Hilton Hawaiian Village, Waikiki's largest hotel, has pushed back the reopening of its Kalia Tower, where the hotel closed guest rooms in July 2002 because of extensive mold.
Hilton plans to reopen the 24-story Kalia tower in the third quarter of this year, sometime between July and September, and not in the second quarter as previously planned, the company said.
The hotel had to schedule several lifts of equipment by helicopter during times that would have the least impact on business, spokesman George Hayward said.
Hilton is in the final stages of investigating and correcting the mold problem, said Peter Schall, senior vice president of Hilton Hawaii and managing director of Hilton Hawaiian Village.
"We recognize the unusual nature of the activities involved, and have notified our residential neighbors as well as other hotels and businesses," Schall said in a statement. "In addition, we are working closely with Pacific Helicopters and their personnel to keep any potential inconveniences to an absolute minimum."
When Hilton closed the Kalia tower, the hotel said it also found less extensive mold at its time-share Lagoon Tower, which has remained open.
The Kalia tower, one of six towers at Hilton Hawaiian Village, first opened in May 2001, and cost $95 million to build.
The total cost of fixing the mold problem at the hotel is projected to hit $56 million, including $35 million in capital expenses this year and a $21 million charge last year. The charge covers $17 million for remediation at the Kalia tower and $4 million for remediation at the Lagoon tower.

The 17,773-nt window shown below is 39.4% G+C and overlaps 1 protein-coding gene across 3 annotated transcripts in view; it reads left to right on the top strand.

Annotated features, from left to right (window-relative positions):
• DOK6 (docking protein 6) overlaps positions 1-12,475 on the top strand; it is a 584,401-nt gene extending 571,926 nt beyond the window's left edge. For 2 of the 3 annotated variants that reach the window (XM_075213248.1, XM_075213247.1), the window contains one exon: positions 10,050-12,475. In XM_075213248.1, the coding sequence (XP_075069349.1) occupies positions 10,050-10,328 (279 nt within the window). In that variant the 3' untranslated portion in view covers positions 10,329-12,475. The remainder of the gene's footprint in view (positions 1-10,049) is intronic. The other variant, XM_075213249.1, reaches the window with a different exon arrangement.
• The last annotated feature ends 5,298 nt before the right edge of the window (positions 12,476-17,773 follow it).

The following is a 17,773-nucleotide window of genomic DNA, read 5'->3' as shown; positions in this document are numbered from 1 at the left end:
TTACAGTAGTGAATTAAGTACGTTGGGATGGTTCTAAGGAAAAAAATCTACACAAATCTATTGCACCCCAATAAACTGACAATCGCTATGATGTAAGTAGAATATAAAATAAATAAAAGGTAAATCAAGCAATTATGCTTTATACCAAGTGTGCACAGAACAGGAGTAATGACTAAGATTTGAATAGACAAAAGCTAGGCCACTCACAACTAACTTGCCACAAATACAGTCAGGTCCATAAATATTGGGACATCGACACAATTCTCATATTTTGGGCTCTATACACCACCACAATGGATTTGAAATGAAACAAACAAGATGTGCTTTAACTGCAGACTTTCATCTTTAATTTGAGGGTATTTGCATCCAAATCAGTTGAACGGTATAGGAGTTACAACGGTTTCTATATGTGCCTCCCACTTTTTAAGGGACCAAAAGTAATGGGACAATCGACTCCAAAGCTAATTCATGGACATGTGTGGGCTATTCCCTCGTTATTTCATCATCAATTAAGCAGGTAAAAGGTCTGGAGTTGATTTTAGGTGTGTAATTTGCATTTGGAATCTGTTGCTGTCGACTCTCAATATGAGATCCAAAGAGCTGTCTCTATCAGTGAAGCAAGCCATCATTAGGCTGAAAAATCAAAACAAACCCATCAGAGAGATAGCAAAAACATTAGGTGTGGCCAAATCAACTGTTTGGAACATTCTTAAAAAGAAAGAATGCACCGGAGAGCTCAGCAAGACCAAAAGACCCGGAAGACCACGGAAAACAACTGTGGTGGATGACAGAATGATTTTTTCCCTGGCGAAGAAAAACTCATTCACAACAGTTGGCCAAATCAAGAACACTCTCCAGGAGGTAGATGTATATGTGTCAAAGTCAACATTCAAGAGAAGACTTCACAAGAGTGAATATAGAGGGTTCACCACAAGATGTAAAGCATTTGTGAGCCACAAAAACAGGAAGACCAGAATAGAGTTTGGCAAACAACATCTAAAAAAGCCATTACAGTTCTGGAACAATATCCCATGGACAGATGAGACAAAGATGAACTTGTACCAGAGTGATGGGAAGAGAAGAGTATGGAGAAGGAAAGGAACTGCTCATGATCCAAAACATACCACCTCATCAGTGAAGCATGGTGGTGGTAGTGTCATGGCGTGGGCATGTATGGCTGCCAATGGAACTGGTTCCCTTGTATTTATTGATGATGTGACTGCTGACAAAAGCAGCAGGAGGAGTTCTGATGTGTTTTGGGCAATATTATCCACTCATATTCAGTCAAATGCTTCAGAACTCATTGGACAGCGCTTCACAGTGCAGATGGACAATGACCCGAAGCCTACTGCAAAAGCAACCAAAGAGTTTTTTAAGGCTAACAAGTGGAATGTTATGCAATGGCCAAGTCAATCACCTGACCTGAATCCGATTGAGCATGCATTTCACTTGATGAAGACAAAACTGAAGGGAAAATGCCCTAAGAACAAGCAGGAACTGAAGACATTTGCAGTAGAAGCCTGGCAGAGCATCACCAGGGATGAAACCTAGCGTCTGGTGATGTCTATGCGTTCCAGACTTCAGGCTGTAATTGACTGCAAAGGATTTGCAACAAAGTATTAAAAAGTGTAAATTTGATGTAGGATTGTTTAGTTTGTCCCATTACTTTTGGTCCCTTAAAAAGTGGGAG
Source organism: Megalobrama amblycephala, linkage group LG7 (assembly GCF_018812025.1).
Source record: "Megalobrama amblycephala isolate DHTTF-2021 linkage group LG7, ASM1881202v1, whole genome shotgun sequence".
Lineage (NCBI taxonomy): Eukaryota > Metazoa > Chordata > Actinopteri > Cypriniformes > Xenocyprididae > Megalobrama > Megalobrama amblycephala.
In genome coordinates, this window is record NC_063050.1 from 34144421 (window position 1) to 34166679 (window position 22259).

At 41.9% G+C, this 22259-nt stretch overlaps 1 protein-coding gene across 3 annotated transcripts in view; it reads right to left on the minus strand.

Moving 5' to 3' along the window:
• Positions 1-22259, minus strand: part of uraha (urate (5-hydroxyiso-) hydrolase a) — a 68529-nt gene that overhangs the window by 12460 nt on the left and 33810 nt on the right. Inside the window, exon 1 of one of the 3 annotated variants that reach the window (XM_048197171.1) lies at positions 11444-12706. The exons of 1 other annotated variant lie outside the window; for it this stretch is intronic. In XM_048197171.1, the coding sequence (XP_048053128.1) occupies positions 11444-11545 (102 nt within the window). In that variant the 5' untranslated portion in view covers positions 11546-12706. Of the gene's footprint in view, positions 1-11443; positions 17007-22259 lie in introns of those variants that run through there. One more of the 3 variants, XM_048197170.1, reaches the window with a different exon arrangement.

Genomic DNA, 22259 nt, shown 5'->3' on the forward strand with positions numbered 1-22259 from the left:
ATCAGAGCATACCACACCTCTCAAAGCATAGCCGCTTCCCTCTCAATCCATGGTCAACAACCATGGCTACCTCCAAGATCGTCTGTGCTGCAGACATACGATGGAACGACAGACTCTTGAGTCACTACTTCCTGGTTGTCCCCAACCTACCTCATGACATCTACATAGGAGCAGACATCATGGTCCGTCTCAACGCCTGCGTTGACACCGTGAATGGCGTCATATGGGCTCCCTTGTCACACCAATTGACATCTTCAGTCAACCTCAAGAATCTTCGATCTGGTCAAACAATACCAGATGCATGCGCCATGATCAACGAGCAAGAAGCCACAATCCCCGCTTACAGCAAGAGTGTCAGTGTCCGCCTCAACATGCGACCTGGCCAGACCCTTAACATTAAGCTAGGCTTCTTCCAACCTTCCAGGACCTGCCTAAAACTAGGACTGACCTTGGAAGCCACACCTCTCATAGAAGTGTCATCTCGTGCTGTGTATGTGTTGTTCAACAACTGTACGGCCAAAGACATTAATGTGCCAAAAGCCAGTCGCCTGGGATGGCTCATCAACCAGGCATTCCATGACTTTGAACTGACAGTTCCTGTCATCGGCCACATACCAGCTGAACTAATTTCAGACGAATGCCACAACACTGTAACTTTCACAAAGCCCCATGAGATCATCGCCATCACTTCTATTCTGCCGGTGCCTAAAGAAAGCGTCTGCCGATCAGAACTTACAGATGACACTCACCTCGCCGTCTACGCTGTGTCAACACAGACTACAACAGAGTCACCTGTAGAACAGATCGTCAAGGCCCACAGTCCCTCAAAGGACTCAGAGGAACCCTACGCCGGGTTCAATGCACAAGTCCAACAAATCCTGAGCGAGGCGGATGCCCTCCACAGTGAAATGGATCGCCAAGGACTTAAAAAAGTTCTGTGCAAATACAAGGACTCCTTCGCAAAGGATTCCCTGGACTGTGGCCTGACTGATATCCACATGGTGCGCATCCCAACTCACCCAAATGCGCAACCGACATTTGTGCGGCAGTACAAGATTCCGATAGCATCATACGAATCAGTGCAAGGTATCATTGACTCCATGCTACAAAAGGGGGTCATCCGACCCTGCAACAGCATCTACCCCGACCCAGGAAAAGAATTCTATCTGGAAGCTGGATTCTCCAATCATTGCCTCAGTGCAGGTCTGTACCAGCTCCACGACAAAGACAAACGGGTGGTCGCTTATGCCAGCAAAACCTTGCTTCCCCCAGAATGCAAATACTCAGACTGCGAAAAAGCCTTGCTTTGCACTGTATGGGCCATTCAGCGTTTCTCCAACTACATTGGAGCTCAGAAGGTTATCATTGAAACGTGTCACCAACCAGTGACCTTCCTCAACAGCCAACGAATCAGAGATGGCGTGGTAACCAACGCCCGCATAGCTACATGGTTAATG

Despite the charge, profit at parent company Hilton Hotels Corp. rose 19.3 percent last year to $198 million from $166 million in 2001.
Hilton Hawaiian Village is working on the mechanical plant and air-conditioning systems at the Kalia tower, where high humidity caused the mold. Liability and insurance coverage is being reviewed, Hayward said.
Meanwhile, Hilton Hawaiian Village is converting 138 guest rooms at the Kalia tower to 72 time-share units, because of strong demand for time-share at the 264-unit Lagoon tower, Hayward said. The change affects six floors at the Kalia tower.
Hilton Hotels, the third-largest U.S. hotel company, owns, manages and franchises more than 2,000 hotels, resorts and time-share properties worldwide.
The Beverly Hills, Calif.-based company recently cut its forecast for first-quarter and 2003 profit because of the negative effect the Iraqi war is having on business and consumer travel. Hilton expects to earn 1 cent a share in the quarter that ends Monday, down from a 5-cent forecast two months ago.
For the year, profit is expected to be in the high 30-cent range, less than the mid to high 40-cent range Hilton had forecast.
Hilton Hawaiian Village has seen no significant impact on business because of Iraq, Hayward said.
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